CONCLUSION

We have described a patient who suffered severe headache and back pain following spinal SAH due to rupture of dissecting aneurysm of radiculomedullary branch of the Adamkiewicz artery. In any patient with acute severe back pain with SAH, spinal vascular disease should be considered. Also, subsequent spontaneous resolution of spinal SAH indicates that the wait-and-see strategy may provide adequate treatment option.

References

1. Berlis A, Scheufler KM, Schmahl C, Rauer S, Götz F, Schumacher M : Solitary spinal artery aneurysms as a rare source of spinal subarachnoid hemorrhage : potential etiology and treatment strategy. AJNR Am J Neuroradiol 26 : 405-410, 2005
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2. Garcia CA, Dulcey S, Dulcey J : Ruptured aneurysm of the spinal artery of Adamkiewicz during pregnancy. Neurology 29 : 394-398, 1979
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3. Gonzalez LF, Zabramski JM, Tabrizi P, Wallace RC, Massand MG, Spetzler RF : Spontaneous spinal subarachnoid hemorrhage secondary to spinal aneurysms : diagnosis and treatment paradigm. Neurosurgery 57 : 1127-1131; discussion 1127-1131, 2005
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4. Hino H, Maruyama H, Inomata H : [A case of spinal artery aneurysm presenting transverse myelopathy associated with coarctation of the aorta]. Rinsho Shinkeigaku 29 : 1009-1012, 1989
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5. Iihoshi S, Miyata K, Murakami T, Kaneko T, Koyanagi I : Dissection aneurysm of the radiculomedullary branch of the artery of Adamkiewicz with subarachnoid hemorrhage. Neurol Med Chir (Tokyo) 51 : 649-652, 2011
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6. Kawamura S, Yoshida T, Nonoyama Y, Yamada M, Suzuki A, Yasui N : Ruptured anterior spinal artery aneurysm : a case report. Surg Neurol 51 : 608-612, 1999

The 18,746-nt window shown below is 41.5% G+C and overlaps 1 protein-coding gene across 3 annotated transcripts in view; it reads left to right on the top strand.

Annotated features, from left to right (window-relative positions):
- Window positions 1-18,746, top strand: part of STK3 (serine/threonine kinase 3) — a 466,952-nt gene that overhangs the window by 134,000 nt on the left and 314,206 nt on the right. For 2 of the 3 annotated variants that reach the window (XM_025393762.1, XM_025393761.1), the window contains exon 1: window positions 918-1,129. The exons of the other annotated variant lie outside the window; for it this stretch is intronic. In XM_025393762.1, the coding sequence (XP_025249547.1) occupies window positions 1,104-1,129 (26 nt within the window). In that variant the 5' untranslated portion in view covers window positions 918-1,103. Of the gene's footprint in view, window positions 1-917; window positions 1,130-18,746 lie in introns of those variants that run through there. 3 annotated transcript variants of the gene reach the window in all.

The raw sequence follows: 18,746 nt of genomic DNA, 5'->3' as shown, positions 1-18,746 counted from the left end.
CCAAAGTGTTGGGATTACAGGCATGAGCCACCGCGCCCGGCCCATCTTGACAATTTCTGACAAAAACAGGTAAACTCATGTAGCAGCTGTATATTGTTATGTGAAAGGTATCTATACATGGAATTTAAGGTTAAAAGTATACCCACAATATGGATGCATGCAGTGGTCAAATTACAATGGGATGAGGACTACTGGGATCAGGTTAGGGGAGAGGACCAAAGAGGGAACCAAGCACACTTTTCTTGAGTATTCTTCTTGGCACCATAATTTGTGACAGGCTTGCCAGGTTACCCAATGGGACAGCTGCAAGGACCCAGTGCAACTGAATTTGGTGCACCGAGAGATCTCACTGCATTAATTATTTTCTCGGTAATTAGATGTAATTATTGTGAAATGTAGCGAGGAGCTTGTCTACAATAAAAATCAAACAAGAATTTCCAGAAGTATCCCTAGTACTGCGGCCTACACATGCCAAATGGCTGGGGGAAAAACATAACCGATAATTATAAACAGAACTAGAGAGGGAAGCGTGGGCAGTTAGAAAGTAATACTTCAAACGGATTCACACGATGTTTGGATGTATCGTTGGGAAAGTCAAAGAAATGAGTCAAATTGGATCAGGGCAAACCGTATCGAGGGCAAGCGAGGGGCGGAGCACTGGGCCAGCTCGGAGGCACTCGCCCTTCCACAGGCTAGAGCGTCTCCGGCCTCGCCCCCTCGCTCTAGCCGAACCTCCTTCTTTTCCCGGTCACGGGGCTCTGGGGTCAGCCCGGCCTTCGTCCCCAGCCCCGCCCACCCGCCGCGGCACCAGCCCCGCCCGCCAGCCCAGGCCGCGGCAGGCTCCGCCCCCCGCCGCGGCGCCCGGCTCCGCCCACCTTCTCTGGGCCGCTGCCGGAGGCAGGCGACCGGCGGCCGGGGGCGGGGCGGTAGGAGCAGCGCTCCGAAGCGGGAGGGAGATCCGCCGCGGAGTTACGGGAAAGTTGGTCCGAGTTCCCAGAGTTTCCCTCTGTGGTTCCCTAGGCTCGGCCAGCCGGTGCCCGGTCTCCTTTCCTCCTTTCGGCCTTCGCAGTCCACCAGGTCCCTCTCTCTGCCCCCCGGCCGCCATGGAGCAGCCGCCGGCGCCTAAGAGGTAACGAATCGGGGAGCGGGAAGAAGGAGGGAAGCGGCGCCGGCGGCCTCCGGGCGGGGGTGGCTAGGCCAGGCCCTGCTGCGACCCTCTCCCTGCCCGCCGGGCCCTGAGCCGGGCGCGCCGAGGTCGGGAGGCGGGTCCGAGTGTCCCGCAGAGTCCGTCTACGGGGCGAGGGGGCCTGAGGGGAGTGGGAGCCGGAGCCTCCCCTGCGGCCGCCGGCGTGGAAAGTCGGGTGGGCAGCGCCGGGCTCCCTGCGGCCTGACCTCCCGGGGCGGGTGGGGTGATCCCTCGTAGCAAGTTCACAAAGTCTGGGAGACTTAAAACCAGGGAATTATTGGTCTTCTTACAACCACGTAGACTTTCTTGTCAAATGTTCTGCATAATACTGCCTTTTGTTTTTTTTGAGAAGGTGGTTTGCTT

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7. Lavoie P, Raymond J, Roy D, Guilbert F, Weill A : Selective treatment of an anterior spinal artery aneurysm with endosaccular coil therapy. Case report. J Neurosurg Spine 6 : 460-464, 2007
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8. Massand MG, Wallace RC, Gonzalez LF, Zabramski JM, Spetzler RF : Subarachnoid hemorrhage due to isolated spinal artery aneurysm in four patients. AJNR Am J Neuroradiol 26 : 2415-2419, 2005
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9. Moore DW, Hunt WE, Zimmerman JE : Ruptured anterior spinal artery aneurysm : repair via a posterior approach. Neurosurgery 10 : 626-630, 1982
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10. Vishteh AG, Brown AP, Spetzler RF : Aneurysm of the intradural artery of Adamkiewicz treated with muslin wrapping : technical case report. Neurosurgery 40 : 207-209, 1997
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Fig. 1
Initial enhanced lumbar MRI. Sagittal image (B) view reveals thick SAH and focal intradural extramedullary mass lesion measuring 4×13 mm (white arrow) at the T12 level. Axial (A) view reveals focal mass lesion with peripheral rim enhancement (white arrow) at left anterolateral side of spinal cord. SAH : spinal subarachnoid hemorrhage.
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Fig. 2
Spinal angiography of the segmental artery at the left L1 level shows fusiform aneurysm of the radiculomedullary branch of the Adamkiewicz artery with a diameter of approximately 3×11 mm.
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Fig. 3
Follow-up enhanced lumbar MRI at one month after onset. Sagittal and axial views revealing slightly decreased hematoma with developed arachnoiditis of cauda equina and mass lesion at the T12 level.
jkns-54-50-g003.jpg
Fig. 4
Follow-up enhanced lumbar MRI at two months after onset. Sagittal and axial views showing resolution of SAH with septated intradural fluid collection and remaining mass lesion at the T12 level.
jkns-54-50-g004.jpg
Table 1
Reported cases of ruptured solitary spinal artery aneurysms of the Adamkiewicz artery